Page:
Republicans should stick to traditions

Since dubbing Herman Cain someone worth watching in June — and watching him languish near the bottom, as other candidates enjoyed moments in the sun — I have been reluctant to opine about the Republican nominating contest. But with Cain now tied for first in the CBS poll, tied for second in the ABC/Washington Post poll and leading the field among those paying most attention to the race, I feel confident (or at least not foolish) wading back into GOP primary politics to spin an analysis from a single assertion.

If you aren’t playing to win Iowa or New Hampshire, you aren’t playing to win the nomination.


Since the rise of the modern nominating system, every successful presidential aspirant in both parties, save one (Bill ClintonWilliam (Bill) Jefferson ClintonHypocrisy in Kavanaugh case enough to set off alarms in DC Getting politics out of the pit Kavanaugh and the 'boys will be boys' sentiment is a poor excuse for bad behavior MORE), has won either Iowa or New Hampshire. That doesn’t stop pundits from trotting out Iowa and New Hampshire winners who failed to capture the nomination, as well as nominees who failed to emerge victorious in one contest or the other. All this pseudo-analysis misses the point, however. If you don’t win one of these two early contests, your chances of becoming your party’s standard-bearer sink to near zero.

This is not merely astrological politics, nor is it a testament to the “every voter” nature of Iowa and New Hampshire, nor even to the considerable wisdom resident in these two states. Rather, it arises from the dynamics of a serial primary process where the two starters create the two V’s —  visibility and viability  — which generate the Big Mo’.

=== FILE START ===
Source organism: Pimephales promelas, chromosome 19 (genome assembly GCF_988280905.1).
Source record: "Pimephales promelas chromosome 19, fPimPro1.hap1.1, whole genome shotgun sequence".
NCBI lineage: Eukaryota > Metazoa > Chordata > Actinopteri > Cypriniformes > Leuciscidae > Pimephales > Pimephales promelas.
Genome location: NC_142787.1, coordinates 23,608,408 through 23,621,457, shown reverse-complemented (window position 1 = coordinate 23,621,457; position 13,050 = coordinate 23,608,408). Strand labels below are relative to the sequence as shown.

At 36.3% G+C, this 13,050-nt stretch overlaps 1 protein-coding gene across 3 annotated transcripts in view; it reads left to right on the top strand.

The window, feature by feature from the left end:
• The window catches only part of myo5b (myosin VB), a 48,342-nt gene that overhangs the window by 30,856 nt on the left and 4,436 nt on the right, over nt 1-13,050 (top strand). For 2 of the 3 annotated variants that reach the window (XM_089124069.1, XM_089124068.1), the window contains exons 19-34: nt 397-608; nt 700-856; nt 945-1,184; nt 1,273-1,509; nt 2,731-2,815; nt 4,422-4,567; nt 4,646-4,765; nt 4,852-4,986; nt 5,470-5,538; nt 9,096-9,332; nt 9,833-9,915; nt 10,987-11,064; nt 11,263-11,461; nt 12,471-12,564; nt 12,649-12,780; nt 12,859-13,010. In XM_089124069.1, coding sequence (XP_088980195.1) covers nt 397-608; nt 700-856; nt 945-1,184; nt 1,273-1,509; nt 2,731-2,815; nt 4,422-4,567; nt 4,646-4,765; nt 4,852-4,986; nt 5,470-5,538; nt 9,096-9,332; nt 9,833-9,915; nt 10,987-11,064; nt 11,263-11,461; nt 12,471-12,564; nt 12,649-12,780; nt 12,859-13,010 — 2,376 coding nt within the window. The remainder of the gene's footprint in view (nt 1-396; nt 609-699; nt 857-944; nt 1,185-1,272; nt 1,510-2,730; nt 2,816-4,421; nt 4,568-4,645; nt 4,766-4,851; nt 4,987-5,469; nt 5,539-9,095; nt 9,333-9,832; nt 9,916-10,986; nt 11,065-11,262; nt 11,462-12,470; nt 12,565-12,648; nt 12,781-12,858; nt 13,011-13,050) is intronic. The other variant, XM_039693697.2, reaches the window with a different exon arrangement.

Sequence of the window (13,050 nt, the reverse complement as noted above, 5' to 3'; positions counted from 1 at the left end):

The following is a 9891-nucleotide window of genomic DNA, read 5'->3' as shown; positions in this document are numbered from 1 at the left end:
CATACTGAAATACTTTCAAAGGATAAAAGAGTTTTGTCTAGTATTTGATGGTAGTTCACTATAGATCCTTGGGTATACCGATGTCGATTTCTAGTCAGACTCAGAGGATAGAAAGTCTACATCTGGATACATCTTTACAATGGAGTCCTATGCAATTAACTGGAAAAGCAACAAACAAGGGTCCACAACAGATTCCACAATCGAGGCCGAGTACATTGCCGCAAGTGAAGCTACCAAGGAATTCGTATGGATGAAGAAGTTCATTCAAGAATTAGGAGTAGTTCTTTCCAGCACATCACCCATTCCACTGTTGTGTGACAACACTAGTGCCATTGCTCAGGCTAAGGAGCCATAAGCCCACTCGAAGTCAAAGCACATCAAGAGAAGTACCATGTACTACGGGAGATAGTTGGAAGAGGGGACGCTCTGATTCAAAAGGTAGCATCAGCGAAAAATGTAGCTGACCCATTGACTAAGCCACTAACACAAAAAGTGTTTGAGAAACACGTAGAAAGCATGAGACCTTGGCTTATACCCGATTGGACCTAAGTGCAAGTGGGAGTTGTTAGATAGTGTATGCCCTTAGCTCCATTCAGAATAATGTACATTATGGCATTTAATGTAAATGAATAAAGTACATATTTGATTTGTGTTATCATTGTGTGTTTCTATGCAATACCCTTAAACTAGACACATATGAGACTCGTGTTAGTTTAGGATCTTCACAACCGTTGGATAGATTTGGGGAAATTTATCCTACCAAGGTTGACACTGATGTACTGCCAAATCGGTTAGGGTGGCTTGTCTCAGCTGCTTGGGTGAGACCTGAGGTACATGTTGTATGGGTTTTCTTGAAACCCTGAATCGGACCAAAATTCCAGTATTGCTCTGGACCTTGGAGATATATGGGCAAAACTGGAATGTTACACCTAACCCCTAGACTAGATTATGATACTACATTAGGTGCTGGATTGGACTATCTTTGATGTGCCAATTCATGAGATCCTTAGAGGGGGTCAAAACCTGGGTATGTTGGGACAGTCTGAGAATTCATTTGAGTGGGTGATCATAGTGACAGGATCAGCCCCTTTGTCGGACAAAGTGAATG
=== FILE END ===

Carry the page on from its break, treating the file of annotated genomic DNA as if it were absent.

The candidates seem reconciled to this fundamental fact. All are lavishing attention on at least one of these states. Rudy Giuliani’s foolish ’08 strategy has been consigned to the dustbin of history — this time around no candidate hopes to “start” the process in Florida or South Carolina.

Needless to say, much of the commentary is driven by national polling, which is mostly meaningless in gauging likelihood of success. 

But how are the GOP contenders faring in these dispositive contests? Public polling for the Iowa caucuses is always deeply suspect because it usually surveys the wrong people. Public pollsters have no real idea who will attend the caucuses, and their “turnout” questions provide precious little leverage. Making an improbable leap of faith and taking extant polling at face value, though, puts Mitt Romney in a strong, though not unassailable, position. 

Three Iowa polls in August gave Rick Perry the lead, but tribulations have befallen him since. Two more recent polls gave Romney a narrow lead, which, if sustained on caucus night, would make him the all-but-certain nominee. As governor of neighboring Massachusetts, Romney built a strong and loyal following in New Hampshire, as did John KerryJohn Forbes KerryPompeo doubles down on criticism of Kerry: The Iran deal failed, 'let it go' John Kerry: Trump has ‘the insecurity of a teenage girl’ Kerry: Trump should be worried about Manafort talking to Mueller, not me talking to Iranians MORE on the Democratic side in 2004. Were Romney to win Iowa, like Kerry, he would almost certainly follow it up with a New Hampshire victory, choking off serious competition. 

Romney was reportedly writing off Iowa early on, guaranteeing someone else would emerge to take him on in New Hampshire and beyond. Now he confronts a choice about whether to invest in Iowa — the multiplicity of candidates works in his favor in the Hawkeye State, making his current 21-percent0to-23-percent lead sufficient to “win.”

If someone else wins Iowa, Romney might be strong enough to eke out a New Hampshire victory anyway — setting up a battle between Romney and the Iowa winner. Of course, if an Iowa victor other than Romney takes New Hampshire as well, it’s curtains for the former Massachusetts governor.

Lots can change between now and when votes are counted in Iowa and New Hampshire. Unlikely to change is the underlying structure of the race — Iowa and New Hampshire will serve up no more than two real choices for GOPers nationwide.

Mellman is president of The Mellman Group and has worked for Democratic candidates and causes since 1982. Current clients include Senate Majority Leader Harry ReidHarry Mason ReidKavanaugh furor intensifies as calls for new testimony grow Dems can’t ‘Bork’ Kavanaugh, and have only themselves to blame Dem senator: Confidential documents would 'strongly bolster' argument against Kavanaugh's nomination MORE (Nev.) and House Minority Whip Steny Hoyer (Md.).